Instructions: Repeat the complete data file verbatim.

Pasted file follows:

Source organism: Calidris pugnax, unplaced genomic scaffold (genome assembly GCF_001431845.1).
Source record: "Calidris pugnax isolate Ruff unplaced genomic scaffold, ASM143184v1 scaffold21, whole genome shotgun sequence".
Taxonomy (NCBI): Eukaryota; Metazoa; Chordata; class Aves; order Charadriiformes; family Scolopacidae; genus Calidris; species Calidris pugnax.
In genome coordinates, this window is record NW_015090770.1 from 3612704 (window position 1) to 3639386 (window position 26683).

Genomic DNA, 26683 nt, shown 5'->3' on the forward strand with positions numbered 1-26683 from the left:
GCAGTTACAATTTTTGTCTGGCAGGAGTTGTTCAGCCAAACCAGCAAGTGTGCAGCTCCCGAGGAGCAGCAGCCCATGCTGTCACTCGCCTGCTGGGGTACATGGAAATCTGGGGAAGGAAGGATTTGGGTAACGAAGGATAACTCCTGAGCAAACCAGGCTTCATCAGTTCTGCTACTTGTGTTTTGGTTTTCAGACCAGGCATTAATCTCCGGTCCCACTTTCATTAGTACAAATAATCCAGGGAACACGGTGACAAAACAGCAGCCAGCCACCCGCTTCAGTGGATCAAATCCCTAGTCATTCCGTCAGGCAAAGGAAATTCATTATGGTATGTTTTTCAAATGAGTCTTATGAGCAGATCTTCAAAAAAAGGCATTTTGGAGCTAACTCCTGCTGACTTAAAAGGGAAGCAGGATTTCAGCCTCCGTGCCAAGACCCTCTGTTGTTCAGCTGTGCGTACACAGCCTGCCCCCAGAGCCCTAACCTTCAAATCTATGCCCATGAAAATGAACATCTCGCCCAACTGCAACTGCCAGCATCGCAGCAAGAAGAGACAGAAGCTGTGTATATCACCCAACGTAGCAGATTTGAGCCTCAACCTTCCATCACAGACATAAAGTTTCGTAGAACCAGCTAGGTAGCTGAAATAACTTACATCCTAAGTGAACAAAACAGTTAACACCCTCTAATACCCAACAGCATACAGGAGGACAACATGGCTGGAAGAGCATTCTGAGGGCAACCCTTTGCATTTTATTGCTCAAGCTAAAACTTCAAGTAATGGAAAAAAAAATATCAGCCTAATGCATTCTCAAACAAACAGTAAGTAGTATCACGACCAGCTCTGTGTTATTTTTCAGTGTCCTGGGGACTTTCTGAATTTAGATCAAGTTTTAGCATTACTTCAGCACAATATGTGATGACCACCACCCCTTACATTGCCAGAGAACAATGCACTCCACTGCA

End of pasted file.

Source organism: Calidris pugnax, unplaced genomic scaffold (genome assembly GCF_001431845.1).
Source record: "Calidris pugnax isolate Ruff unplaced genomic scaffold, ASM143184v1 scaffold21, whole genome shotgun sequence".
Taxonomy (NCBI): Eukaryota; Metazoa; Chordata; class Aves; order Charadriiformes; family Scolopacidae; genus Calidris; species Calidris pugnax.
In genome coordinates, this window is record NW_015090770.1 from 3612704 (window position 1) to 3639386 (window position 26683).

Genomic DNA, 26683 nt, shown 5'->3' on the forward strand with positions numbered 1-26683 from the left:
GCAGTTACAATTTTTGTCTGGCAGGAGTTGTTCAGCCAAACCAGCAAGTGTGCAGCTCCCGAGGAGCAGCAGCCCATGCTGTCACTCGCCTGCTGGGGTACATGGAAATCTGGGGAAGGAAGGATTTGGGTAACGAAGGATAACTCCTGAGCAAACCAGGCTTCATCAGTTCTGCTACTTGTGTTTTGGTTTTCAGACCAGGCATTAATCTCCGGTCCCACTTTCATTAGTACAAATAATCCAGGGAACACGGTGACAAAACAGCAGCCAGCCACCCGCTTCAGTGGATCAAATCCCTAGTCATTCCGTCAGGCAAAGGAAATTCATTATGGTATGTTTTTCAAATGAGTCTTATGAGCAGATCTTCAAAAAAAGGCATTTTGGAGCTAACTCCTGCTGACTTAAAAGGGAAGCAGGATTTCAGCCTCCGTGCCAAGACCCTCTGTTGTTCAGCTGTGCGTACACAGCCTGCCCCCAGAGCCCTAACCTTCAAATCTATGCCCATGAAAATGAACATCTCGCCCAACTGCAACTGCCAGCATCGCAGCAAGAAGAGACAGAAGCTGTGTATATCACCCAACGTAGCAGATTTGAGCCTCAACCTTCCATCACAGACATAAAGTTTCGTAGAACCAGCTAGGTAGCTGAAATAACTTACATCCTAAGTGAACAAAACAGTTAACACCCTCTAATACCCAACAGCATACAGGAGGACAACATGGCTGGAAGAGCATTCTGAGGGCAACCCTTTGCATTTTATTGCTCAAGCTAAAACTTCAAGTAATGGAAAAAAAAATATCAGCCTAATGCATTCTCAAACAAACAGTAAGTAGTATCACGACCAGCTCTGTGTTATTTTTCAGTGTCCTGGGGACTTTCTGAATTTAGATCAAGTTTTAGCATTACTTCAGCACAATATGTGATGACCACCACCCCTTACATTGCCAGAGAACAATGCACTCCACTGCA